This post is part of the series: Women in leadership positions – only with a share or what? (1/4)
A whitewashed, light-flooded room with high ceilings, students from different parts of the world are sitting in a semicircle in front of their laptops opened this afternoon. Discussions are held in English with the teacher, who is standing in front of a smartboard with a headset. Topic: Profitable Growth Strategies. Whoever is sitting here wants a career in management and, depending on the course, has years of professional experience in the field. In all, students have three business training options at the European School of Management and Technology, ESMT for short – all expensive courses. Private school requires up to 50,000 euros. That’s why there are already scholarship programs – and for some years now there have also been special funding for women, explains Stefanie Kluth, head of the admissions office at ESMT:
“I have a little feeling that women have less money: maybe they have lower incomes, they don’t have savings, or they want to invest it in something else. I don’t know if it doesn’t also play a role that women, because they have children, are more likely to take longer breaks, or who are more likely to work part-time, and so on. “
Women who have passed a demanding test at the school are included in the financial support. This means that part of the university fees will be exempt. Many also get the support of their companies or apply for a personal loan, like Nina Walter. The 33-year-old Briton completed his Executive MBA at the Berlin school last April:
“I couldn’t do it without a scholarship. Sure, an MBA is expensive, but without help it would be very difficult.”
diversity in companies
Stefanie Kluth from the Admissions Office goes on to explain that the goal of women’s scholarships at ESMT is to increase the percentage of female students in the school. In her experience, companies demand more and more of her. Key word: diversity. So when selecting students, pay attention to the candidates’ profile:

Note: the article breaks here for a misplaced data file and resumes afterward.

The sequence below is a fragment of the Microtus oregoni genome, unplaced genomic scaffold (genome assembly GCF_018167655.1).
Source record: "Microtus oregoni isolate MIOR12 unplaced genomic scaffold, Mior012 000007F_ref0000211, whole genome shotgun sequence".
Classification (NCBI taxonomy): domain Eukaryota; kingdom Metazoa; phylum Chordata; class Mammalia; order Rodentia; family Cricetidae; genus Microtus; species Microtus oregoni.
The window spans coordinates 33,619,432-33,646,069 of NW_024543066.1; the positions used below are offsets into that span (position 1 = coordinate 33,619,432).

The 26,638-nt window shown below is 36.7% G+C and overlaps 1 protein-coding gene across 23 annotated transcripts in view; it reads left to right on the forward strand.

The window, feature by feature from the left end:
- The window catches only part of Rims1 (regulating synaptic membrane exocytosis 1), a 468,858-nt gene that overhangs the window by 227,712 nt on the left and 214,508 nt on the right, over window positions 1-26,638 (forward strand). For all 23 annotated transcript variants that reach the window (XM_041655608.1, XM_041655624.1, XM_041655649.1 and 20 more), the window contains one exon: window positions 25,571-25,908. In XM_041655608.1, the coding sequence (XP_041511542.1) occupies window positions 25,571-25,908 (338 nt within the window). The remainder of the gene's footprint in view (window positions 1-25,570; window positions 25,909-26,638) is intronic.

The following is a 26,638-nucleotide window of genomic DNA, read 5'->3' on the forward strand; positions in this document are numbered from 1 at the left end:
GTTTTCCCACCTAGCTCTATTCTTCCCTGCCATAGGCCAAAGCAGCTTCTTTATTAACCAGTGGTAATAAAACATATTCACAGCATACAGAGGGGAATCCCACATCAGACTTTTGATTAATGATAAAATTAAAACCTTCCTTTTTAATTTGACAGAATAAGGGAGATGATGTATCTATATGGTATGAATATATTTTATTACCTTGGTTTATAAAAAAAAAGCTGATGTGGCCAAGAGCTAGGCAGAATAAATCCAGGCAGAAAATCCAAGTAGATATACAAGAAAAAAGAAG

“If I now have only one type of student, maybe just engineers, who all have an average of five or six years of professional experience and have done projects and who are all just men, then it’s definitely nice for them to have one. Have one. exchange and the possibility of feeling something we have in common. But you learn the most interesting things from a different person “.
However, this idea of diversity hasn’t caught on yet, especially in conservative companies, reports Andreas Bernhardt, lecturer and head coach at ESMT. That’s why women in management positions often face different challenges than men. For example, it’s about assertiveness:
“If you hire a male-only team in a male-dominated company, the teams are often used to a certain management style and the women don’t necessarily copy this original managerial culture, but have a different approach, which often leads to more questions, which is a very effective form of leadership, which can sometimes be interpreted as a weakness in a very male-dominated culture. “
Special coaching for future managers
According to Bernhardt, it is important here to encourage future female managers in their management style. To give you the means to establish yourself and win the trust of colleagues and employees. Since this year, ESMT women have been given the tools to do this in special coaching sessions. Here they also learn to face their strengths and weaknesses more confidently and to apply for a job even if they do not already meet all the desired criteria:
“A classic pattern that I often see is that women first try to develop the skills and then take on the role when they are 100% complete. Men are braver there and say at 50%: ‘I would love to have this position, it’s a challenge, I think I’ll be successful. ‘ That’s where women can really develop. “
More female leadership
Bernhardt reports from experience that women should also be braver when it comes to networking. She encourages students to make strategic contacts at higher management levels, which can be useful for their careers. The executive consultant firmly believes that someday there will be more women in the executive plans of large corporations, “especially when corporate decision makers look to the research that greater diversity definitely leads to better business success. It’s about the difference in thinking. , it’s about the variety of idea generation and the variety of skills that we flexibly put together. “
However, Andreas Bernhardt remains pessimistic when it comes to the question of how quickly this knowledge will prevail among the mostly male board members of companies.